Big ideas in breakout session
During one of the sessions that opened the ANA Masters, iHeartMedia’s Troberman expanded on a theme she addressed at Adweek’s Cracking the Code event—disarming bias among marketers to reach new consumers.
She was joined by Brand New podcast co-hosts Marisa Thalberg, chief marketing and communication officer of SeaWorld Parks & Entertainment, and Steven Wolfe Pereira, founder of Encantos. The panel delved into a deep discussion of how the “marketing bubble” tunes out voices unlike its own, making broad-based discussions about inclusion—from race, ethnicity and identity to religious and military affiliation—even more necessary.
It was one of the most provocative and insightful discussions of the entire event, and it took place in a room about 20% of the capacity of the main stage down a side hallway.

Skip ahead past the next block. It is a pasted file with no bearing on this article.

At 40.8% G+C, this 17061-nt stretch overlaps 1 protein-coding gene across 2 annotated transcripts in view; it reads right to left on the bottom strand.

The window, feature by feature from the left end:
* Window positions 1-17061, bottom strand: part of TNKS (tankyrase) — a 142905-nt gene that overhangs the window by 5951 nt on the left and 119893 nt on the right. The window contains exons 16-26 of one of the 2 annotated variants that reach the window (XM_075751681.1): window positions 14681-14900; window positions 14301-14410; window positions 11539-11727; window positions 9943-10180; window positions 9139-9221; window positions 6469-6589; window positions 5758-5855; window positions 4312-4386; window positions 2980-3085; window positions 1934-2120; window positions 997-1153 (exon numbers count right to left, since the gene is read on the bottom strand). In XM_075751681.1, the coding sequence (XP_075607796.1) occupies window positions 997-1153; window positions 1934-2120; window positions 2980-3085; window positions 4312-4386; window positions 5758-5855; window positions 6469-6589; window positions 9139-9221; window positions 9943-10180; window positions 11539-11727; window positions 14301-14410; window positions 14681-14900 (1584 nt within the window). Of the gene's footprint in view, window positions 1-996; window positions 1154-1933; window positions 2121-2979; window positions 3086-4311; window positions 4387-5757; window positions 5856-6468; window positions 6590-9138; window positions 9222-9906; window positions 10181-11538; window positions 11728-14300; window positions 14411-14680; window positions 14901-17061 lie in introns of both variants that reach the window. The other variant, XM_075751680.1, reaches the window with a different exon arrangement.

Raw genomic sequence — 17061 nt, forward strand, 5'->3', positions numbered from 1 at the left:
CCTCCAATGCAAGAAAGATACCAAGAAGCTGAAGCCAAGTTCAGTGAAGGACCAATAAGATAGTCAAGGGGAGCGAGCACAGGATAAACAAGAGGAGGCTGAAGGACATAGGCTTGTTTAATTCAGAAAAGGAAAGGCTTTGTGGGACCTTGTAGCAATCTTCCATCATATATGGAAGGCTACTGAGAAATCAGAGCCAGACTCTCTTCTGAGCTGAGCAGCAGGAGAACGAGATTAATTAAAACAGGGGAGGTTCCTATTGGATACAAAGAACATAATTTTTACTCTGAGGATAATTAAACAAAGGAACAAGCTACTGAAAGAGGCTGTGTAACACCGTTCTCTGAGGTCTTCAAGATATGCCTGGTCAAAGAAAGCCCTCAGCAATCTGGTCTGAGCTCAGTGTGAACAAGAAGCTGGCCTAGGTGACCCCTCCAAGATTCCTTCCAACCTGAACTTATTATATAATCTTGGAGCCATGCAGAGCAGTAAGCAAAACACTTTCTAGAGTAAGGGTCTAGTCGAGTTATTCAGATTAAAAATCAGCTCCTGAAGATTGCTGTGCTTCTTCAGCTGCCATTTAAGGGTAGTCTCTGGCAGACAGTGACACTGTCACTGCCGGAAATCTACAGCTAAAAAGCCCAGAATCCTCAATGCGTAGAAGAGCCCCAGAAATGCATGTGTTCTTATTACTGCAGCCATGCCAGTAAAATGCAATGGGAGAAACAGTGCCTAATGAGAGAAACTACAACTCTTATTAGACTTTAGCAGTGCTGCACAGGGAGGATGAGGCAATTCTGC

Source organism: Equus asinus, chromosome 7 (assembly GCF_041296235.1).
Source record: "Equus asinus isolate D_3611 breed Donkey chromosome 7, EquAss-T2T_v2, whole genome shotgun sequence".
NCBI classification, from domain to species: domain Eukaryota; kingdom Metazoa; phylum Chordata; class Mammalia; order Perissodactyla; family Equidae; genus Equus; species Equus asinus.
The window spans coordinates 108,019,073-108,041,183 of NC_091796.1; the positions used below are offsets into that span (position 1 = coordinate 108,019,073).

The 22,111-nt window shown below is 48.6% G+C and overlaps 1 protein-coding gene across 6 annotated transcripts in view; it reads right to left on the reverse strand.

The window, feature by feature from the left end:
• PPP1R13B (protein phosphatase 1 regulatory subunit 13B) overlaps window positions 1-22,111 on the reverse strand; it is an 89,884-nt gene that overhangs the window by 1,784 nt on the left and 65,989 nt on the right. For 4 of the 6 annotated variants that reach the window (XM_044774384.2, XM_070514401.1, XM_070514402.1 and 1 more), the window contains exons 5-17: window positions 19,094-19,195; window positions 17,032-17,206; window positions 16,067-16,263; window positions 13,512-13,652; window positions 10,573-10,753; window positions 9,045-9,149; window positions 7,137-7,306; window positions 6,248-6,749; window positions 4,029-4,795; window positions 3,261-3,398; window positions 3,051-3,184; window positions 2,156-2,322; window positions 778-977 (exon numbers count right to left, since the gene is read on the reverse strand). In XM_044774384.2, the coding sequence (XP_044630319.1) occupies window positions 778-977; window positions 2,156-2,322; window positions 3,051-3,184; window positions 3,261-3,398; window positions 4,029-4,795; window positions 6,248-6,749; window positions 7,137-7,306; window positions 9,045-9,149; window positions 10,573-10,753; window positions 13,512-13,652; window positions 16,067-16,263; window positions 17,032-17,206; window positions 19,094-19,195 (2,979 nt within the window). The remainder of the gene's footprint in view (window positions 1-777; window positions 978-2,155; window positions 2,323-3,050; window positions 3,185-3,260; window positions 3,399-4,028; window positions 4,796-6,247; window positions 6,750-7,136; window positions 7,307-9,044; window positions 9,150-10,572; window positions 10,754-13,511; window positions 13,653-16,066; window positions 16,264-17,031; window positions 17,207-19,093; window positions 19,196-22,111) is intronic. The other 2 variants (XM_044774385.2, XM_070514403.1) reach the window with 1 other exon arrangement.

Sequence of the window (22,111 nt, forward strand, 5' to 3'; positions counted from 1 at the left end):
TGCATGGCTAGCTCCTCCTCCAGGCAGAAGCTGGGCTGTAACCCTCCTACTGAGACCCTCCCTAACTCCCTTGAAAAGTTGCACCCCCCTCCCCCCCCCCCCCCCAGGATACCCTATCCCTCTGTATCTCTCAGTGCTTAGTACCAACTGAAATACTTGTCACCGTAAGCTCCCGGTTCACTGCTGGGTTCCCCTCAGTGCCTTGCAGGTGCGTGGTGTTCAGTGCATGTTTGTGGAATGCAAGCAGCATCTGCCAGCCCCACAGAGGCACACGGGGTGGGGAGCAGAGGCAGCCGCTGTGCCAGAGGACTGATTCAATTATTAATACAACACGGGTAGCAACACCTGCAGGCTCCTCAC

The next night, 4A’s president and CEO Maria Kaplowitz joined Publicis/Leo Burnett CEO Andrew Swinand, Saint Augustine’s University professor Raegan L. Burden and SeeHer president Christine Guilfoyle onstage for what was billed as a gender-equity discussion. It quickly evolved into a discussion of broader issues of equity within marketing covering topics from representation within agencies and brands, representation within the marketing itself, the audience’s own discomfort and uncertainty around equity and what institutional changes are required.
Again, this discussion happened in a small room off to the side of the main venue and the myriad brand tables and activations leading to it.